When Chilling Adventures of Sabrina reinvented the Archie Comics character for a Netflix crowd (thanks to Riverdale creator Roberto Aguirre-Sacasa), fans were wooed by the show’s dark, witchy feminism and star Kiernan Shipka’s delicious take on the teenage magic-user.
Now that the show has entered into Part 2, the second batch of episodes, its nine episodes were met by an audience that now have different expectations: they weren’t looking for Sabrina the Teenage Witch, they were looking for Chilling Adventures of Sabrina to build off its Part 1. Now the reviews are out and they’re tinged with a bit of darkness themselves.
After the episodes all dropped on April 5, critics were quick to publish their reviews of the angsty, gothic, demonic drama. Some saw the new episodes as a tightening of focus, while others simply felt the show had lost its way and sacrificed too much for its increased morbidity.
But let’s hear from the critics themselves:
Kelly Connolly at TV Guide calls Chilling Adventures of Sabrina “a bad show that ate a hilarious show.” The camp is strong with this one, the reviewer writes, as the show sees Sabrina discard the easy moral dilemma of the first part and invest in the oddball goings-on of its evil academy. Connolly also critiques the show’s feminism, saying that in Part 2 especially the ideological bent feels more like a namecheck than anything substantial. “Sabrina just doesn't understand its characters' inner lives,” Connolly writes, calling the new episodes plenty flashy but essentially empty.
Uproxx’s Kimberly Ricci also feels the new episodes don’t quite rise to the first batch’s levels, though “what does happen feels more intense and carries more grave consequences.” She doesn’t see the camp factor as strongly, but sees Sabrina slipping to increased hellishness. Her review is ultimately a muted reminder that the show is a fun, spooky watch - but an imperfect one.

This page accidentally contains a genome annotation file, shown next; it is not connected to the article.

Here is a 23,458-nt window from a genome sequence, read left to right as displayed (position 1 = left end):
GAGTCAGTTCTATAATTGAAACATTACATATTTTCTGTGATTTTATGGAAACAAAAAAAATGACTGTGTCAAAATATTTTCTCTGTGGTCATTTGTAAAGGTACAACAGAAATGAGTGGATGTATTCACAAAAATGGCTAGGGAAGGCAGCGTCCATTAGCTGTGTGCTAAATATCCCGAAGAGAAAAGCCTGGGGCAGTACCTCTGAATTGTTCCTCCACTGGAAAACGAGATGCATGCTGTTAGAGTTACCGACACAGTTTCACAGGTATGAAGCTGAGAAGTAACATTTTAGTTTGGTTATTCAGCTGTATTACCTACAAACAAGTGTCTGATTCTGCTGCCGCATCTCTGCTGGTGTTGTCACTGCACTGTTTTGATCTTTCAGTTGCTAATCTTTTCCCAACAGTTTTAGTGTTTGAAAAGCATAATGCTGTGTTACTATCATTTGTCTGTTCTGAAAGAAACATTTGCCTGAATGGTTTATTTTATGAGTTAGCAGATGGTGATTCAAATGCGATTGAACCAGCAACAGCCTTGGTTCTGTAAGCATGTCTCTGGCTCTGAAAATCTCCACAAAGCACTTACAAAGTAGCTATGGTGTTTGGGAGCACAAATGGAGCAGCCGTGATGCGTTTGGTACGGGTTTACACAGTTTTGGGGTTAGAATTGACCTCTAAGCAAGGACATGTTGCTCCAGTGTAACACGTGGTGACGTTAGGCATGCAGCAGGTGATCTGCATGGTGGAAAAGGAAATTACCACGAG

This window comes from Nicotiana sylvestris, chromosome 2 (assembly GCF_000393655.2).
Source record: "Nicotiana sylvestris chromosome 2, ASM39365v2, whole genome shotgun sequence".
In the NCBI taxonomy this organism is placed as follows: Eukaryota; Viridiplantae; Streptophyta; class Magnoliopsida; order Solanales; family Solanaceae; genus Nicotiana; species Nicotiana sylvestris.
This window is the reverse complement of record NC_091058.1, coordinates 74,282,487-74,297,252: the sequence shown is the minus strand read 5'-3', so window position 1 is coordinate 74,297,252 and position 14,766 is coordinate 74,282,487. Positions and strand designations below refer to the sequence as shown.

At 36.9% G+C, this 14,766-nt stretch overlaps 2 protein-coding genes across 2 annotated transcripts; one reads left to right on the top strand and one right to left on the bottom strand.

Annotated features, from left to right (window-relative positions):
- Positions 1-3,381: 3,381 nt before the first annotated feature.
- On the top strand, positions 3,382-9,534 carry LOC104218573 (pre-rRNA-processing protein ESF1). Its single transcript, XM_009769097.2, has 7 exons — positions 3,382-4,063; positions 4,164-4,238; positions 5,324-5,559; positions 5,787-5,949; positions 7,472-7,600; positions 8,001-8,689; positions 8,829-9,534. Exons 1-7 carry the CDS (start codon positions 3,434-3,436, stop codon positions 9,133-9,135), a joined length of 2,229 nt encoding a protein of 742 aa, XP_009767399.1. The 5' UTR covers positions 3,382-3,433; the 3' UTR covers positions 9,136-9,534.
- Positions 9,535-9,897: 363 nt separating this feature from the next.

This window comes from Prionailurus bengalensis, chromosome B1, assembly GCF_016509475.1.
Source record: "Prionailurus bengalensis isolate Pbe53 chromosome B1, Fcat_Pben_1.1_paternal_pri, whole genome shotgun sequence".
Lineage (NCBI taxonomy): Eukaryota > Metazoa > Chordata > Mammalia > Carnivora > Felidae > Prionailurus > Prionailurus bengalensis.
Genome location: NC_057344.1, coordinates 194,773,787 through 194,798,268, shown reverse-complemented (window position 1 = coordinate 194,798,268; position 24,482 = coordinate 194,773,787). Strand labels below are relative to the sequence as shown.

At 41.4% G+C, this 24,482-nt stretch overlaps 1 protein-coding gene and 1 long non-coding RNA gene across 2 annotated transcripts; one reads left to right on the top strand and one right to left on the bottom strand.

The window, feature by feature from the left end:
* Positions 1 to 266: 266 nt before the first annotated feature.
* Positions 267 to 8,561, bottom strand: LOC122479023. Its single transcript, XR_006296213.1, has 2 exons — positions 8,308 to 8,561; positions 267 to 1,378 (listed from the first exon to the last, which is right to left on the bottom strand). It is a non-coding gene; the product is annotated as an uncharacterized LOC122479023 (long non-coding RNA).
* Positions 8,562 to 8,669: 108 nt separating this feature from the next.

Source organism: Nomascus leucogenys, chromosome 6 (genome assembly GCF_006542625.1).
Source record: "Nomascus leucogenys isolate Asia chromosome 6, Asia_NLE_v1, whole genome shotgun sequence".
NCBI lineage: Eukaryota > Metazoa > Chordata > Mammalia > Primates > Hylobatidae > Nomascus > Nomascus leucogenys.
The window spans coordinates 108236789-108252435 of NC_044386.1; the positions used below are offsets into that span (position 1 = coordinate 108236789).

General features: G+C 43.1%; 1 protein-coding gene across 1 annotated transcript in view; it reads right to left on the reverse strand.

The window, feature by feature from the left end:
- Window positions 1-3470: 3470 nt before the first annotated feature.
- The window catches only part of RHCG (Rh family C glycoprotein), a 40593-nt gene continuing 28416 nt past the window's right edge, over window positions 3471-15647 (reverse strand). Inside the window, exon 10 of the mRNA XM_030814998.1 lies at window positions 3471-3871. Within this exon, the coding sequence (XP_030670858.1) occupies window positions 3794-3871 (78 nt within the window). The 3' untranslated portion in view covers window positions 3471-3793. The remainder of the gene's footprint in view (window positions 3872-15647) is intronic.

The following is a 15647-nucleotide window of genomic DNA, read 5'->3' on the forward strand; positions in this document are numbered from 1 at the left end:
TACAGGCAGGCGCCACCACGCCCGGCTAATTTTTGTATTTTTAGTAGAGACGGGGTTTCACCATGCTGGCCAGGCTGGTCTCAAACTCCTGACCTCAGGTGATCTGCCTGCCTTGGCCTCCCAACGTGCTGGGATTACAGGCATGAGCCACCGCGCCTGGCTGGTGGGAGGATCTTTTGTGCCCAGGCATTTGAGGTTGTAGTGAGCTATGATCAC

Vulture’s Angelica Bastien was less forgiving of the show’s decline, noting that while the show still boasts many of its aesthetic pleasures, “its magic has dimmed a bit in the face of nagging issues that have grown harder to ignore.” That’s because, as others have previously mentioned, the witchy fun and games are great - but they can often feel hollow thanks to the underwritten characters taking part in the rites. The feminism can be overly simple, just like its characterizations, so despite still pressing all the fun, darkly magical buttons (especially in some of its more inventive and bold visual sequences), there’s still something off about Sabrina’s return.
Merrill Barr denoted much the same at Forbes, who says that on top of all the tonal problems and plot sacrifices, the show’s pacing just feels off. The long episodes drag on, and since the content is either equal or worse than that in the first episodes, it exacerbates any flaws. Even its stylish charm is lost on Barr, who sees it as a symbol of the show’s increased vapidity.
The Playlist’s Julia Teti admits that the show can often feel “on the nose,” but her review takes the settling simplicity of the characters as a more focused take on the show’s universe. It may “forsake lesser characters, but the choice allows for a clear focus that Part 1 seemed to lack.” While this was a dealbreaker for some critics, those like Teti found that the show “retains its charismatic magic” despite its foibles.
Chilling Adventures of Sabrina’s Part 2 is now on Netflix.